Bryn Mawr Classical Review 2011.03.75
Harry M. Hine (trans.), Lucius Annaeus Seneca: Natural Questions. The Complete Works of Lucius Annaeus Seneca. Chicago/London: The University of Chicago Press, 2010. Pp. xxvii, 226. ISBN 9780226748382. $45.00.
Reviewed by Nigel Holmes, Thesaurus Linguae Latinae (email@example.com)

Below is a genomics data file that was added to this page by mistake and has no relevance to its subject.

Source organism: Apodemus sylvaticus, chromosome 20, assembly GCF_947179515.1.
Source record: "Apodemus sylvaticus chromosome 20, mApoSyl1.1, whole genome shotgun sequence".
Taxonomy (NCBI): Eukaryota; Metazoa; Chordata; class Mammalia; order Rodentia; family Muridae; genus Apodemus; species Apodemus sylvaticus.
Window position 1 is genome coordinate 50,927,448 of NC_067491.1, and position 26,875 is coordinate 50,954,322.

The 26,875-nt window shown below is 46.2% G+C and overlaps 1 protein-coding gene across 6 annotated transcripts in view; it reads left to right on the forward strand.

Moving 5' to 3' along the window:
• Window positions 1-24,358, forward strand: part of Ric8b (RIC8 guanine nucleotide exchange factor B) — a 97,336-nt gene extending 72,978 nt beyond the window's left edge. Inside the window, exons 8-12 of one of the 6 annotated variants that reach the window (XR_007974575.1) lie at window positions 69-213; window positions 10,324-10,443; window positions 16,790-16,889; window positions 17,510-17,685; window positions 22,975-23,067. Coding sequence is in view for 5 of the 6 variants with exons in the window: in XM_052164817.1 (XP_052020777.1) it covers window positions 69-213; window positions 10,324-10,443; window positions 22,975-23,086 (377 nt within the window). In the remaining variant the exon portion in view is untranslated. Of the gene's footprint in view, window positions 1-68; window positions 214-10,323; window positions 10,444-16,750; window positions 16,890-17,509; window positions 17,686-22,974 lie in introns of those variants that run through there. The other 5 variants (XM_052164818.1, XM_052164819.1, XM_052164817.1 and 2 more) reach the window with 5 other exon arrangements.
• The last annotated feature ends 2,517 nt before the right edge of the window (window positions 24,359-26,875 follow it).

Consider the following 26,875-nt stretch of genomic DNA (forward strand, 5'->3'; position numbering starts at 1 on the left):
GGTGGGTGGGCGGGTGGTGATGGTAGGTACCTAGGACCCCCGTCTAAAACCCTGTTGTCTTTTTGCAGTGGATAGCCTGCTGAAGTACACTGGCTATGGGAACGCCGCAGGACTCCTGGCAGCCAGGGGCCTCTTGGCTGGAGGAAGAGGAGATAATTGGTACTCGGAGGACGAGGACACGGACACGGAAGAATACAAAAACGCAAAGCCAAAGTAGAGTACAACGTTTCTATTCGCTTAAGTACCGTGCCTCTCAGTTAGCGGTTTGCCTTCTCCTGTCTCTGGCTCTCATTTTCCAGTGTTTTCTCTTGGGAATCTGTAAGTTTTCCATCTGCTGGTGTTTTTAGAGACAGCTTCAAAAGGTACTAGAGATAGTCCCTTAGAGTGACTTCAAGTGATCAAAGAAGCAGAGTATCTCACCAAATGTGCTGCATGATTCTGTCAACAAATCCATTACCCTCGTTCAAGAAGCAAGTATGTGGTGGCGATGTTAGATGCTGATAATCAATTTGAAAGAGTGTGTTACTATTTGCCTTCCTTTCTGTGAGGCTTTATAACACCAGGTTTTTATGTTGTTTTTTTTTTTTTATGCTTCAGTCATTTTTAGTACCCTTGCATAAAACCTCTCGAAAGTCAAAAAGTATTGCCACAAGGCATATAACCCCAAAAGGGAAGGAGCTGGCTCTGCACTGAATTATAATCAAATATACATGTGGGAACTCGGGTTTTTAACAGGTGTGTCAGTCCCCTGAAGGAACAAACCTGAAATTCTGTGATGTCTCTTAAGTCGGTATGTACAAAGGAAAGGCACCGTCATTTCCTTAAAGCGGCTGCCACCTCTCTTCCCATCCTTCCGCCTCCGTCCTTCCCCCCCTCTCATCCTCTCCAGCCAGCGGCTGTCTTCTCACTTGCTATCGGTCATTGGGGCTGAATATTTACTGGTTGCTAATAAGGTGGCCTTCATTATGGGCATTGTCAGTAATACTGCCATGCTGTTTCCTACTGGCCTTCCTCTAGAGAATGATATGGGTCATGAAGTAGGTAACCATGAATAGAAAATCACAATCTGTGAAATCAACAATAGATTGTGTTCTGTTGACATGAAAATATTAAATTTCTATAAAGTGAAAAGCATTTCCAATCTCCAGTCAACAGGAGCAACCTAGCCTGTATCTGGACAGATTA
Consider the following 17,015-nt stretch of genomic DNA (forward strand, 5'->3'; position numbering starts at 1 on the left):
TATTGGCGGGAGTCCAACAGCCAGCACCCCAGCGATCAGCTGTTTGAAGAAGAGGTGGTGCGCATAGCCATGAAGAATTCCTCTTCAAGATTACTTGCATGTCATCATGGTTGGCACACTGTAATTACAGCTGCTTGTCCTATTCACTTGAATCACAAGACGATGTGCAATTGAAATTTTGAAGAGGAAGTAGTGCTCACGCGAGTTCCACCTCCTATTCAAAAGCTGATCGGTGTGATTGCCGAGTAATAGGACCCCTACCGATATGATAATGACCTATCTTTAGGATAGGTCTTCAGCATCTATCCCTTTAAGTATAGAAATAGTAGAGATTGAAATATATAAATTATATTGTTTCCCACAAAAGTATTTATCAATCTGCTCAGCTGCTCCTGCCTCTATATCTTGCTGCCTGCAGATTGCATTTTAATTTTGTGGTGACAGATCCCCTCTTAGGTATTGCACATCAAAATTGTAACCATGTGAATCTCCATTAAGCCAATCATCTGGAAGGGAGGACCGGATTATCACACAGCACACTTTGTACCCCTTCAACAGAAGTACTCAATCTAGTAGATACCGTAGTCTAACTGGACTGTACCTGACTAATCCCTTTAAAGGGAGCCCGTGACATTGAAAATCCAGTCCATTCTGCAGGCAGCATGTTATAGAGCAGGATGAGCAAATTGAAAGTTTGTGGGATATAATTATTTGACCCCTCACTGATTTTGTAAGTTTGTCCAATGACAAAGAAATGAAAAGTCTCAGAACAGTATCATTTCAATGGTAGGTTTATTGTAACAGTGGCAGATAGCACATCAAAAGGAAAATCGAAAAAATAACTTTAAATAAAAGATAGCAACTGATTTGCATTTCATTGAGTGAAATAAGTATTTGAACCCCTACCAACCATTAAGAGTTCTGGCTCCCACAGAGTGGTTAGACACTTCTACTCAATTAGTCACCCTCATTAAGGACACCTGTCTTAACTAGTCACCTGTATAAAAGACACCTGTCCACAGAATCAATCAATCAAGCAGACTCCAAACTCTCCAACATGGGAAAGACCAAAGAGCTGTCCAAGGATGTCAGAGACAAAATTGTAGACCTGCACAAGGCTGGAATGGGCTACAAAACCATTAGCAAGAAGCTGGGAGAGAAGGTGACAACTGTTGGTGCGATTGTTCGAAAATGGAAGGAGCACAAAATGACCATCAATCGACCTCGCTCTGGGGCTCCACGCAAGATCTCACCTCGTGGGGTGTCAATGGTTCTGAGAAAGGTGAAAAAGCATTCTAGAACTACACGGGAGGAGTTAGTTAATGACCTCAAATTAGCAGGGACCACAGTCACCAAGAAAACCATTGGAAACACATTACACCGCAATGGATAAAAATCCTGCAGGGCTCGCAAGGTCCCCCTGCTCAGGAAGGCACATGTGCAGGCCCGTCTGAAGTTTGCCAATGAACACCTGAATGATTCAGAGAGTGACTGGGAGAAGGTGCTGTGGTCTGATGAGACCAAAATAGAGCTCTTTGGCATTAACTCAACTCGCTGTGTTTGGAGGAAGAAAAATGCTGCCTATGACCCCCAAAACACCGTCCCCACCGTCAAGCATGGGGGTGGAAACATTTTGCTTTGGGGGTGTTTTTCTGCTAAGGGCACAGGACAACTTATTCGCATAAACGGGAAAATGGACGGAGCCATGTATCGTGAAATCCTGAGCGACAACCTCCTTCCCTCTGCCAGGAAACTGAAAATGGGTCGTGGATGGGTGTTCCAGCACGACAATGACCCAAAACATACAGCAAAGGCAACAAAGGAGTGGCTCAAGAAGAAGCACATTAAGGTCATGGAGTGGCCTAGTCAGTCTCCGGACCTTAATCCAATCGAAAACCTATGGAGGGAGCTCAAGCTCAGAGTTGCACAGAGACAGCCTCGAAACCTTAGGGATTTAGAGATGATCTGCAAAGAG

This new translation of the Naturales Quaestiones is the first part of a projected complete translation of Seneca, edited by Elizabeth Asmis, Shadi Bartsch and Martha C. Nussbaum. For the Natural Questions at least, a new translation was badly needed. Corcoran’s Loeb translation was outdated when it was published forty years ago;1 and our understanding of the text has advanced greatly since then. Hine, whose 1975 doctoral thesis was a commentary on the second book (published in 1981), has contributed more than anyone to this progress, with a series of publications culminating in his Teubner edition of 1996, which should be the starting point for any work on the Natural Questions, and which forms the basis for this translation.2 If only to know how Hine understood his own text, researchers will want to consult this work. For more general readers, here is a close translation of an edition that brings us nearer to Seneca’s text than any previous edition. (Italian speakers were already well served, as Parroni’s 2002 Mondadori edition, with translation and short commentary, takes account of the advances in Hine’s edition, while being slightly less welcoming to conjectures.)